It was an incredibly packed week (and hotel) at SES NY. As you've probably noticed, I didn't get a chance to do any blog posts while I was there. But the good news I had a chance to sort through my inbox and set aside some post worthy tidbits that I'll try to catch up with in the next week, so I'll try to make up for lost time.
One of the things I chatted with a few friends about was a strong undercurrent of change in the industry. On the last day of the show I had lunch with Greg Jarboe and followed that up with a Guiness or two in the lounge with Chris Sherman and Matt Bailey. Besides the obvious (Google's purchase of DoubleClick, IPG's purchase of Reprise and the recent purchase of Global Strategies by WPP) there's just a feeling of transition to a new stage for the SEM biz. Jarboe referred to it as the "gentrification" of the business (Greg is so erudite!).
After, in a quick chat with Shari Thurow (yes, we ironed out the wrinkles of our spat) and Anne Kennedy, Anne nailed it for me. We're crossing the chasm. Isn't it funny. I've written at least one column saying this was the case and did a series for MediaPost indicating we were in for sea level change, but I had to be reminded about it.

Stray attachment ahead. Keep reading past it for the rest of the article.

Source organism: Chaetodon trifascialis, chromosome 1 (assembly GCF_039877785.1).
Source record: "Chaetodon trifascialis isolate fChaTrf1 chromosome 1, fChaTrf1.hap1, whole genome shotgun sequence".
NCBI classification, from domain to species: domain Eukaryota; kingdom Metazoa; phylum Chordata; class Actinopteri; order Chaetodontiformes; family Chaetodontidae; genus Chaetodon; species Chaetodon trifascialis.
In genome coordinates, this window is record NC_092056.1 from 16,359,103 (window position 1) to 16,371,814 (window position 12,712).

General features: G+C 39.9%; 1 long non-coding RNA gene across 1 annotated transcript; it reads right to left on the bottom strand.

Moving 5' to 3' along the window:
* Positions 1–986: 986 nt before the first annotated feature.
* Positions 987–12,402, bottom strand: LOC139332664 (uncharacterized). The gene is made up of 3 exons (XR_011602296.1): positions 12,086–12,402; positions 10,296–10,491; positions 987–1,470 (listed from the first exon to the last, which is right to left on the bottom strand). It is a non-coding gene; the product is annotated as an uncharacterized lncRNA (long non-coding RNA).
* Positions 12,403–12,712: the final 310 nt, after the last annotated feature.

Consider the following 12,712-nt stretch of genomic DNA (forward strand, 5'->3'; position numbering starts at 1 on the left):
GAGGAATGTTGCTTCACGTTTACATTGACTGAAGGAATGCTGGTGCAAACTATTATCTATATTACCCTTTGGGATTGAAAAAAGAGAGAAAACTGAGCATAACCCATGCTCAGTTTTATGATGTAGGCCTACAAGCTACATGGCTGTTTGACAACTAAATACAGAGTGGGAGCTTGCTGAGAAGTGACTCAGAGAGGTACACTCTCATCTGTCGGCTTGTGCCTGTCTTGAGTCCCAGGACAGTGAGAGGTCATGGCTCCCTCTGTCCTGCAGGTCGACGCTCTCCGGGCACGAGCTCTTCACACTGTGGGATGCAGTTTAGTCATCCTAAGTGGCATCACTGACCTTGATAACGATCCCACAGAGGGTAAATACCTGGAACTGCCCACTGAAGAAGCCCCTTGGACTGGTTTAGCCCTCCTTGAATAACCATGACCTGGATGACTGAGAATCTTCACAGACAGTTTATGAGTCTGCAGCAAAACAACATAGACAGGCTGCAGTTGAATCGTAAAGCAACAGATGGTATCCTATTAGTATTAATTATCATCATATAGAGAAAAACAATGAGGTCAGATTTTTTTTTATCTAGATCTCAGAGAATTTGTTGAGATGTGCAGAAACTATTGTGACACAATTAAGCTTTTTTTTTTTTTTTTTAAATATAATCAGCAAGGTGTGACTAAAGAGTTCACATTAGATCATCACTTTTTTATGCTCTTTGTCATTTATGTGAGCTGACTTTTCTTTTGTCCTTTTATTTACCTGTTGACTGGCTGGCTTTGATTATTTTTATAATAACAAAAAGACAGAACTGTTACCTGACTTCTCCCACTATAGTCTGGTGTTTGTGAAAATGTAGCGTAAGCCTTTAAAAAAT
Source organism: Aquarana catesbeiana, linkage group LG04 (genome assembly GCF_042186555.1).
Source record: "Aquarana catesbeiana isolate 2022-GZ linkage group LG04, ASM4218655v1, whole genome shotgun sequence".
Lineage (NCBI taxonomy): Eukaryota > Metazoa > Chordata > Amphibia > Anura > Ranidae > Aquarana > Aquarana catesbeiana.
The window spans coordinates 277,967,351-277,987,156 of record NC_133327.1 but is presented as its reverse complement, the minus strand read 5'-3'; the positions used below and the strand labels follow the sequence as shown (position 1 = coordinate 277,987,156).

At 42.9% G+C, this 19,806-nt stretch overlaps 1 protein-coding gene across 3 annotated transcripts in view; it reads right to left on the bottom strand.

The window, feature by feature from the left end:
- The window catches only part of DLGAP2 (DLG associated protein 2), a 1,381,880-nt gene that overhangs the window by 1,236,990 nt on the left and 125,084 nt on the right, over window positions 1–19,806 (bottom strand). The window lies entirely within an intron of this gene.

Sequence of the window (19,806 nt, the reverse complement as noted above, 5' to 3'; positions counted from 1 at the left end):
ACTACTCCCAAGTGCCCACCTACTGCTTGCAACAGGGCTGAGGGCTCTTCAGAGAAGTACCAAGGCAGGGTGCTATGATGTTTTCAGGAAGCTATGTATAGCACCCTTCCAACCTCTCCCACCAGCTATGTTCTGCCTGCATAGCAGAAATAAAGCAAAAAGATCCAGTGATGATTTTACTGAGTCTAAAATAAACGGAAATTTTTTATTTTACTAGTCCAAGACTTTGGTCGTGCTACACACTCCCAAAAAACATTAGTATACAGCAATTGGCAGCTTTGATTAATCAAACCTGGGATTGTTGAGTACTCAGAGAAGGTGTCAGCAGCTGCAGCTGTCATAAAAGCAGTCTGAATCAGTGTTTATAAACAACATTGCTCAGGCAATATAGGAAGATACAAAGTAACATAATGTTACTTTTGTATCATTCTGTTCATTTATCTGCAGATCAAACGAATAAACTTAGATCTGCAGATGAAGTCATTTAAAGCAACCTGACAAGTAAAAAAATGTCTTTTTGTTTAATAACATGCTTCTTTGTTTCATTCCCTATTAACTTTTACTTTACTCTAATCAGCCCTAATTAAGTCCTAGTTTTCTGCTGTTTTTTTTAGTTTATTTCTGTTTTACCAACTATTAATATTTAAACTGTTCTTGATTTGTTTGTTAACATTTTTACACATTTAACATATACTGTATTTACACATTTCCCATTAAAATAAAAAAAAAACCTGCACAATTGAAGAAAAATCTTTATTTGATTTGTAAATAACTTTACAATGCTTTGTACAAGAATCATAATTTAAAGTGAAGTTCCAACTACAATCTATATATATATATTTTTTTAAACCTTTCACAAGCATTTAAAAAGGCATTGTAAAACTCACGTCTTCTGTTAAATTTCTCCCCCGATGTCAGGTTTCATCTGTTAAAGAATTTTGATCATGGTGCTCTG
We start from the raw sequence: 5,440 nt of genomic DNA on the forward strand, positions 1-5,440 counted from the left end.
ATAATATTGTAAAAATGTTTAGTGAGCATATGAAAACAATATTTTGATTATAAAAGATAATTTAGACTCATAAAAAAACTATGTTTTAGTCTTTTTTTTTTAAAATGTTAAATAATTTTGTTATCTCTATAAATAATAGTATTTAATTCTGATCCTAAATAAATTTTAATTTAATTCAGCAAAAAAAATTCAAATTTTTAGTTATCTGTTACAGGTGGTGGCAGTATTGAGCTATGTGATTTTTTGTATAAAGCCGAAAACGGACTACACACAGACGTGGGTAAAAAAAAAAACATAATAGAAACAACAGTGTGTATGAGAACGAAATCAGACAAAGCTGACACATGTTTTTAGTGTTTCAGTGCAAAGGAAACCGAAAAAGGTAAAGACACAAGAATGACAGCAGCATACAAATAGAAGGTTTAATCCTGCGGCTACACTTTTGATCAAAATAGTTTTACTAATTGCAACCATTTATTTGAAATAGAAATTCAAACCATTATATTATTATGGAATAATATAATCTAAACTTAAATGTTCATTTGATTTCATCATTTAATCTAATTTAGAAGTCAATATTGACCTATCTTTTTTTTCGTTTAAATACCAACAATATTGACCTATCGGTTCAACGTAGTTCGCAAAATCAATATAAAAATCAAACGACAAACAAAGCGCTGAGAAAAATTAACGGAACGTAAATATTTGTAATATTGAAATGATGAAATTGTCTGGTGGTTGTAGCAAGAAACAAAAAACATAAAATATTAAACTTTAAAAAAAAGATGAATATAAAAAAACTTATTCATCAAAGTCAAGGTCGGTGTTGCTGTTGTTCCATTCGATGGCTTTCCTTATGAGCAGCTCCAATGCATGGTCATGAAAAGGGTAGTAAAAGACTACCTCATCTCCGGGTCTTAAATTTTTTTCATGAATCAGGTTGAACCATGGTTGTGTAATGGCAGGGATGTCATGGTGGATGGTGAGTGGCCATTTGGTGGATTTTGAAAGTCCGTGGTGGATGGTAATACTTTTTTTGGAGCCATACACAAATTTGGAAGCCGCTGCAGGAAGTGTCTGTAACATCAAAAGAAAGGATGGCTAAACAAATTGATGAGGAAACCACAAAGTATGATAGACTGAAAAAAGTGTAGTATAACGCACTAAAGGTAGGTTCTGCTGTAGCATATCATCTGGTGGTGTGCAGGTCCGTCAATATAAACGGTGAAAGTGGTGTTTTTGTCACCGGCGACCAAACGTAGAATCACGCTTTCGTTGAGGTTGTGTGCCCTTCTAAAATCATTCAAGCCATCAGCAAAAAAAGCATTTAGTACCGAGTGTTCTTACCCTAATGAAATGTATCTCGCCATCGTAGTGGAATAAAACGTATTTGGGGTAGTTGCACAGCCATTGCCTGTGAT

Perhaps it was the validation of being surrounded by a bunch of other SEMs. For most of the time, I'm somewhat isolated from the SEM community here in Kelowna. From this vantage point, I speculated that we were ready to cross the chasm but I had the comfort of being somewhat removed from the day to day machinations of the industry. But last week, I was in the thick of it and in the flurry of activity, I was wondering what was going on. It took Anne to point out to me that it was just what I had postulated on a few months earlier. Talk about not being able to see the forest for the trees!
There are a few symptomatic indicators that seem to indicate a chasm crossing is ready to happen:
The mainstream is adopting search, but they're not sure where it should live. More and more companies are testing the search waters, but they're hesitant to partner with an outside firm. Their answer, at least in the short term, is to build an in-house team to handle the campaigns. I'm getting this from all sides.
The major agency holding companies have all acquired search expertise. In order to try to stem the in-house tide, the IPG's, WPP's and Omnicoms of the world have all gone shopping for SEM expertise.
Awareness of search has moved up the C Level. For the first time, SEMPO's Market Survey found that the executive team is not only aware of search, but keenly interested in it. This has been an ongoing frustration in the past for search marketers.
With all of the above happening, it's going to be an interesting time in the search biz. Ironically, just as we're waiting for the 800 pound gorilla to be crowned, another interesting observation I made last week was for the established search players to be rushing towards the next big thing. Google is stumbling over itself to rush past search, moving a lot of its focus to display, video and every other channel under the sun. I'm not so sure it's wise to turn the spotlight from search. My gut feeling is it's finally search's time to shine.
Anyway, more posts to come this week..finally!